The gala dinner was a very emotional experience for me. As I watched each exoneree mention their name along with the amount of time that they served, I understood, as no one, other than an exoneree, could, the suffering that wrongful incarceration wreaks on a person. I realized that in some ways each person’s traumatic time in prison was different, and that the particular horrors may differ, along with the types of mistreatment. Yet there are a lot of similarities that are true across the spectrum, and certainly the experience of being wrongfully imprisoned puts people in a much better vantage point from which to understand the havoc that it wreaks.

With each mention of a name, along with the amount of time served, thoughts raced through my mind of just what that incarceration and all of its effects entailed. Then, I tried to imagine going through it with that length of time. I kept in mind as well that many had experiences worse than mine. Some had been on death row, while others were housed in prisons in other states that were much worse than the horrible ones in New York.

I heard the names of Alan Newton, who served 21 years in New York for rape; Barry Gibbs, who served 19 years for murder in New York; Scott Fappiano, who served 21 years in New York for rape, sodomy, burglary, and sexual abuse; Roy Brown, who served 15 years for murder in New York; David Shephard, who served 9 ½ years in New Jersey for rape, robbery, weapons violations, and terrorist threats; Chris Conover, who served 18 years in North Carolina; Kennedy Brewer, who had been sentenced to death and served 15 years in Mississippi; Dennis Fritz, who served 12 years for murder in Oklahoma; Jerry Miller, who served 24 ½ years in Illinois for kidnapping, rape, and robbery; James Tillman, who served 16 ½ years for sexual assault, kidnapping, robbery, assault, and larceny in Connecticut; Calvin Johnson, who served 15 ½ years for rape, aggravated sodomy, and burglary in Georgia.

The sight of Fritz on stage, with Williamson’s sisters, along with Sheppard, all in solidarity, was so powerful that I teared up a bit. When it was my turn to speak, I quickly mentioned that from 17-years of age, I served 16 years in New York for a murder and rape which DNA cleared me of. I also mentioned obtaining my B.A. in Behavioral Science, and of my dream of becoming an attorney and working to exonerate others who have been wrongfully convicted. The exonerees had all been allotted 30 seconds in which to speak, yet I felt that this was an opportunity to try to bring awareness to a problem that is very often overlooked amidst all of the justifiable attention paid to wrongful convictions and exonerations: the financial difficulties in being able to reintegrate.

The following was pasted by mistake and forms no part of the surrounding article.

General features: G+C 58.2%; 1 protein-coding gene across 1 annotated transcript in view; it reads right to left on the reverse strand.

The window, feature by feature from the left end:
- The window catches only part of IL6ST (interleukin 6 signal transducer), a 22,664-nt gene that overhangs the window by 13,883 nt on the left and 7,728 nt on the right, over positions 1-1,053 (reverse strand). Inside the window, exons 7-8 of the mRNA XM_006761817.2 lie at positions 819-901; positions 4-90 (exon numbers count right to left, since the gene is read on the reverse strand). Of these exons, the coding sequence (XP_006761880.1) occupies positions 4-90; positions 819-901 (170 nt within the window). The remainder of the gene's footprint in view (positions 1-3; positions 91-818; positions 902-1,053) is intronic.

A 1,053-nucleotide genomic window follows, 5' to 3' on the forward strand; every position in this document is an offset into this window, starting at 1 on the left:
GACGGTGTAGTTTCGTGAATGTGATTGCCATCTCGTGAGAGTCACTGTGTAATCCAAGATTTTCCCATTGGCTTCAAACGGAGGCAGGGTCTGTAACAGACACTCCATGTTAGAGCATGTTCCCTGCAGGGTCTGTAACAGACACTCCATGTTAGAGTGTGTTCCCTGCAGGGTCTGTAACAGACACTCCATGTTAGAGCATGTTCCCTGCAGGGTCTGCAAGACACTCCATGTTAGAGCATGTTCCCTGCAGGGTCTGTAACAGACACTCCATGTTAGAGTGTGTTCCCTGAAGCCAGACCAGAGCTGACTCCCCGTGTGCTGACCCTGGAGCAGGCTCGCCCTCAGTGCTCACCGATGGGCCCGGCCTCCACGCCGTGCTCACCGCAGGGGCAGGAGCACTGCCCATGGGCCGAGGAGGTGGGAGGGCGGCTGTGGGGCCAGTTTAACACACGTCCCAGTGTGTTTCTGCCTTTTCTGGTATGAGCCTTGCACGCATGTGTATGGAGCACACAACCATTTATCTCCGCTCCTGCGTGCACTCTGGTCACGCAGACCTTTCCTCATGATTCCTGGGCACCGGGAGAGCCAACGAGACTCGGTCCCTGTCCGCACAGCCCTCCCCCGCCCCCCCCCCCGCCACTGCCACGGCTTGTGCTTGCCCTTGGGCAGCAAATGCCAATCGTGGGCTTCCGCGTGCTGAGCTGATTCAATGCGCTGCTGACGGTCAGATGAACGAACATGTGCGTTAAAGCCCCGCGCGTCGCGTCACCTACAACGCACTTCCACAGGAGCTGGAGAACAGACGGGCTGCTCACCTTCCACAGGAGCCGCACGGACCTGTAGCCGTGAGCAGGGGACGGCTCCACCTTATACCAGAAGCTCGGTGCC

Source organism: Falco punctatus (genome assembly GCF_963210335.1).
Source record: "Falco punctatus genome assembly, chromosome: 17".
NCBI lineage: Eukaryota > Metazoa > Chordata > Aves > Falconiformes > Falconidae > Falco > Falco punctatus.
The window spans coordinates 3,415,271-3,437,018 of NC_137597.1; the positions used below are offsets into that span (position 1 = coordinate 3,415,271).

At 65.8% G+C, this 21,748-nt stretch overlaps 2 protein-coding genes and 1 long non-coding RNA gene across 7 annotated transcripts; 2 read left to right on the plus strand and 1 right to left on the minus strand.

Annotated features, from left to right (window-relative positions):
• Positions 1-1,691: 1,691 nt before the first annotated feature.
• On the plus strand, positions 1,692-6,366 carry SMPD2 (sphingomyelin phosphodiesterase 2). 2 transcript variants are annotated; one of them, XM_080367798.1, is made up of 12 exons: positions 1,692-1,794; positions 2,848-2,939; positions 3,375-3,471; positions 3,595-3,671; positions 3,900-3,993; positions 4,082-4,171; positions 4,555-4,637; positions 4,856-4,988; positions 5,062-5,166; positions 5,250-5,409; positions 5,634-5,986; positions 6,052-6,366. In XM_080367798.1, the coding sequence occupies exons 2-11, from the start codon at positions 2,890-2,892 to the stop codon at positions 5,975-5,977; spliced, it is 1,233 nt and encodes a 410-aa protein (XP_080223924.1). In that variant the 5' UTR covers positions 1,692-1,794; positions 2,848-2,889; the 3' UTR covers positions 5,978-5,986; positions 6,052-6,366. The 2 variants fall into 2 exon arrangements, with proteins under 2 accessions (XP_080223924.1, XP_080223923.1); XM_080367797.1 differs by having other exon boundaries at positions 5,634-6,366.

Much as I had done in prior interviews with the media, I decided to sacrifice personal privacy by using myself as an example of a problem, in order to call attention to it, with the hope that there would be changes, or at the very least that I would get the conversation started. I mentioned that The Innocence Project has a program by which they collect donations, and spend them on the exonerees on an emergency basis. These funds had been paying the costs of my phone, mental health services, my car insurance, as well as my internet connection, but that these funds would be cut off in a few months, due to my reaching the cap of what they will allocate to each wrongfully convicted person.

Despite making money by speaking and writing articles, I would be unable to absorb these additional costs, yet I would need these services just as much as before. Elaborating further, I mentioned that when I had tried to get consistent work in addition to these, not having the work experience, I have been unable to compete with others my age group, due to what happened to me, and thus financial offers have been dead end jobs paying next to nothing. I also referenced other exonerees who would be facing similar issues. Many came up to me afterwards and said that they had been moved. Whether or not that translates into donors making more contributions to the emergency fund or not, remains to be seen. But despite feeling inadequate and somewhat embarrassed at not being able to thus far be on an even par with others my age who had never been wrongfully convicted, I felt that I had to at least try.
Article Reprinted With The Permission Of The Westchester Guardian
Click HERE - For the video that opens with Exoneree Dennis Fritz dancing with the mother of the murder victim in the case for which he was wrongfully convicted.
The Video - Author John Grisham discusses his book "The Innocent Man" at the Innocence Project's Annual Benefit.
Please also visit Jeff Deskovic wonderful website at www.jeffreydeskovicspeaks.org